Amy Goodman: Glenn Greenwald, I want to thank you very much for being with us, constitutional lawyer and blogger at Salon.com. He's speaking to us from Brazil. We're in Cancún covering the U.N. climate change talks. And we're going to go to that after break. This is Democracy Now!, democracynow.org, The War and Peace Report. You can go to our website at [democracynow.org] to see all our interviews with Julian Assange, as well as with Daniel Ellsberg, perhaps the premier whistleblower in the United States.

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+35 # Romesh Bhattacharji 2010-12-07 23:27
This is a hard hitting interview. Its people like Glen and Amy who make America the land of the free and the brave, even though its two faced forked tongue Government brazenly attacks free speech and freedom within and without its land. Its laughable that the American Government has the insolence to condemn China for stifling free speech. Pot calling the kettle black. This US instigated manhandling of Julian has shocked many in India (where I am from) and has made God's Own Country the butt of innumerable jokes. God bless you all. You need it as your leaders are guided by the devil only.
 
 
+4 # mojitobaby 2010-12-08 01:33
How odd it is that when people are upright and do the right thing, they're praised for their good character - no one immediately credits God for having guided them! The same should apply in reverse - IOW, don't blame the devil for what evils our leaders do. That's a simplistic (and dangerous) excuse, because placing all the blame on some supernatural agency really absolves them of all responsibility. Bullsh!t to that. Like all men and women, they have free will. If they choose to be venal, or hypocrites, or serve themselves rather than the people who elected them, it's their choice. So, too, is choosing this way of covering up their actions.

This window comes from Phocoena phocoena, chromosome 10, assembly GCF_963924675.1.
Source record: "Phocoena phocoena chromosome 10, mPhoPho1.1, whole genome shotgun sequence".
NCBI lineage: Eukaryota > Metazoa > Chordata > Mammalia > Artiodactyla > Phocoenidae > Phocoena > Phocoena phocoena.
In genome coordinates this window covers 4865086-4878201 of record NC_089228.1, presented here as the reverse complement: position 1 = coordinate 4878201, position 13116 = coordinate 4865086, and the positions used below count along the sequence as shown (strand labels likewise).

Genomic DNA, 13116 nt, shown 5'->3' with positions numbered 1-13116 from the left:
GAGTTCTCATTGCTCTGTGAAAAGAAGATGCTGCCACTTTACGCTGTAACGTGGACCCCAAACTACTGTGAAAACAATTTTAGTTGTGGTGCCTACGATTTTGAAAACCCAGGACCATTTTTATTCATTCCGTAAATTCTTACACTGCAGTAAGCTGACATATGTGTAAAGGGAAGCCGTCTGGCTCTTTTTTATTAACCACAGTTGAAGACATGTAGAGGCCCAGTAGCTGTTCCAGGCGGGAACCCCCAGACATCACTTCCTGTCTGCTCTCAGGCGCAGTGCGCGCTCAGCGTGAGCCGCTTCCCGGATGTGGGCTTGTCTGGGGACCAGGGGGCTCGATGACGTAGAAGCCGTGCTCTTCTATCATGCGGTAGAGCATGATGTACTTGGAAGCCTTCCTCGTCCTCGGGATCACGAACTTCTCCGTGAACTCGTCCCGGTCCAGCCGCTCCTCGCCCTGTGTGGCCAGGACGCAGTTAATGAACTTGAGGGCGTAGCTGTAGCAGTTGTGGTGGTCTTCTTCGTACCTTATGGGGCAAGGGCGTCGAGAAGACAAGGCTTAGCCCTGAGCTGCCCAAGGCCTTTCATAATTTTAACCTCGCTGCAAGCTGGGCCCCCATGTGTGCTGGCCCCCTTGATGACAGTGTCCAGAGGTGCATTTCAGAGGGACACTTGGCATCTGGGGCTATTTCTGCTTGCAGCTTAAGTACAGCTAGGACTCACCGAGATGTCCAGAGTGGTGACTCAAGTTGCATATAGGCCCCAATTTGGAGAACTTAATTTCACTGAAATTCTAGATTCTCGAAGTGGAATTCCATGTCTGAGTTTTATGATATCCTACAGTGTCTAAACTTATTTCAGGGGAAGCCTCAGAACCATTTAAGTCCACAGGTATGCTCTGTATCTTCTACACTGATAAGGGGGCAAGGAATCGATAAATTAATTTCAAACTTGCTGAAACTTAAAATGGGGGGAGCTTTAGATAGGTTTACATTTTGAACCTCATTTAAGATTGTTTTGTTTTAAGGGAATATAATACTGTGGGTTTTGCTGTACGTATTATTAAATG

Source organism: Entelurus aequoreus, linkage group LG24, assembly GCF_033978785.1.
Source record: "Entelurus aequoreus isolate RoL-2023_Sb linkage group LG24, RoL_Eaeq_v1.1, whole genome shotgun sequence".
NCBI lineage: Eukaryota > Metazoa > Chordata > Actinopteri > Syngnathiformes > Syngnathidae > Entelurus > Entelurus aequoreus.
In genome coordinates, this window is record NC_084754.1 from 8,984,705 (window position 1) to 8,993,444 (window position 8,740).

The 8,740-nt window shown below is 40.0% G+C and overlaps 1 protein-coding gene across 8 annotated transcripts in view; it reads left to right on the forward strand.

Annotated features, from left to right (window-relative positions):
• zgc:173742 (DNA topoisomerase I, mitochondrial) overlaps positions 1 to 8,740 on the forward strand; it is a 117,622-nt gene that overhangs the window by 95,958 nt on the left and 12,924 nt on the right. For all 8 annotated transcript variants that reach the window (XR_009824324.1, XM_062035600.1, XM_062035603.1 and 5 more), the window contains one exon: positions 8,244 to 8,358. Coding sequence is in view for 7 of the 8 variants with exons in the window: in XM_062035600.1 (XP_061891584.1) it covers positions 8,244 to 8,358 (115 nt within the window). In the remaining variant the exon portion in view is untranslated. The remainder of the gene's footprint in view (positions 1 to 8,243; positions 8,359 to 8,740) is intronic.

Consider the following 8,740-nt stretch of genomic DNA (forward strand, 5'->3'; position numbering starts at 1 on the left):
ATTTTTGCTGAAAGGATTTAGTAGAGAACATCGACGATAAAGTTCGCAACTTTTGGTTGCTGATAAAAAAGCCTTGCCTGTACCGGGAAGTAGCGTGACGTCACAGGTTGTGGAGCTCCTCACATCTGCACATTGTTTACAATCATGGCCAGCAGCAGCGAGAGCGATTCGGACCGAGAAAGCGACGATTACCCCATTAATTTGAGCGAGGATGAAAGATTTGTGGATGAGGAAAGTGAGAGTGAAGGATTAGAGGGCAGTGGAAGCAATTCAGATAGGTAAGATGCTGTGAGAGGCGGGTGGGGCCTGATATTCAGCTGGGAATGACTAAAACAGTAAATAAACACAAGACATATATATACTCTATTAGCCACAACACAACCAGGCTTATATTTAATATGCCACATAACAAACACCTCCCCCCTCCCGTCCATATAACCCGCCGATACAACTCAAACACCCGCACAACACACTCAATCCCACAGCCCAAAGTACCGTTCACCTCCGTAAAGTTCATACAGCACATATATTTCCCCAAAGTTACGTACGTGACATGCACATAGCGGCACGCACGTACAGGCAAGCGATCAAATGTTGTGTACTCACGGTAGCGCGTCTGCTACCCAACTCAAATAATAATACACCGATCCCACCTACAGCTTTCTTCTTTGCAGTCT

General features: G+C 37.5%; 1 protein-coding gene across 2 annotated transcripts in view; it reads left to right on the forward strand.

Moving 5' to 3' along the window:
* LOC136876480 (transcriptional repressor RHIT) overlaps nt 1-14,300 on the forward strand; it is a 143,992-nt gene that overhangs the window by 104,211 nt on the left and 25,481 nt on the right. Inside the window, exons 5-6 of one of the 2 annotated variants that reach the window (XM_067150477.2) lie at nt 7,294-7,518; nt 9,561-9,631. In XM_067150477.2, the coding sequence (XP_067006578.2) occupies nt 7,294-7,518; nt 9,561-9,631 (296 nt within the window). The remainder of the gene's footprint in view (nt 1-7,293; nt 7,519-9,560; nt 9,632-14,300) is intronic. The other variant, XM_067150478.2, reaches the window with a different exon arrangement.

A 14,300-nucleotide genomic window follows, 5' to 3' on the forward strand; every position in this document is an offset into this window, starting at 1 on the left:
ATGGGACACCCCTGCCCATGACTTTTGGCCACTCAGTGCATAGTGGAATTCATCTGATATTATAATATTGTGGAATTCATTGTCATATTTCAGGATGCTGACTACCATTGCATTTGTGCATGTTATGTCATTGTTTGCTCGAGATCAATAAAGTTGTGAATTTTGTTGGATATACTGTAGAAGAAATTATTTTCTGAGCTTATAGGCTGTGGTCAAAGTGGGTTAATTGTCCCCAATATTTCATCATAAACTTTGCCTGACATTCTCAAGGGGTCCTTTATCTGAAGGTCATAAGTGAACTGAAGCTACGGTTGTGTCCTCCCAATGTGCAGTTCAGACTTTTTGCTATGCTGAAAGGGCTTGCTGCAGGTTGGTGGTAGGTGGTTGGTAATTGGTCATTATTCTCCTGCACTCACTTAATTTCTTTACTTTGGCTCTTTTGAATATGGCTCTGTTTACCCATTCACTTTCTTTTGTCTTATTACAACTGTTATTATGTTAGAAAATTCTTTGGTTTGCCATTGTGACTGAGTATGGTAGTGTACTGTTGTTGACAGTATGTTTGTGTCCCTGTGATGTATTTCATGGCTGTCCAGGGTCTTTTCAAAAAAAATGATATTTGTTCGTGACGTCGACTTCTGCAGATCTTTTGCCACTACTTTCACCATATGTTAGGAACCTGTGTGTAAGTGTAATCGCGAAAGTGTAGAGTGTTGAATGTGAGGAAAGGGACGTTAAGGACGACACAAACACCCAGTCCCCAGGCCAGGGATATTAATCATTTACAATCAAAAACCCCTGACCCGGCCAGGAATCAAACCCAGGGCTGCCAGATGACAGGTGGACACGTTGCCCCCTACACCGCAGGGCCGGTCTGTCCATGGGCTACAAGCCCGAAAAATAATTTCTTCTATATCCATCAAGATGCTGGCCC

I actually shudder to think what would happen to Daniel Ellsberg if Vietnam were happening today and he tried to leak the Pentagon Papers online - for all that technology is supposed to make information more accessible than ever, the NY TIMES never had to deal with this type of coercion in 1971.
 
 
+3 # Ben Makinen 2010-12-08 10:59
[quote name="mojitobab y"]

"I actually shudder to think what would happen to Daniel Ellsberg if Vietnam were happening today and he tried to leak the Pentagon Papers online ..."


Re:Pentagon Papers. President Nixon did use his executive authority to keep the NY Times from publishing anything on the P. Papers. For 15 days the Times was kept from publishing via restraining order that was later overturned by the Supreme Court (New York Times Co. v. United States). Ellsberg claims that he was informed (by gov prosecutor Bill Merrill) of a plot to have him poisoned with LSD so as to appear incoherent at a public speaking engagement. IOW the goals are the same today as then even if the tech. has changed: Incapacitate the Challenger.
 
 
+1 # lestrad 2010-12-10 05:17
For that matter, imagine the Supreme Court overturning the order today...
 
 
+5 # Lariokie 2010-12-08 04:07
Romesh you have this country figured out much better than the majority of American lame brains. Obama is the biggest disappointment I have seen in my 42 years of political activism. He is a change, but not for the better. I had hoped there would be no need for a WikiLeaks in an Obama administration, but he is as secretive if not more so than Bush. He will never get another vote from me, that is certain.
 
 
+6 # genierae 2010-12-08 08:28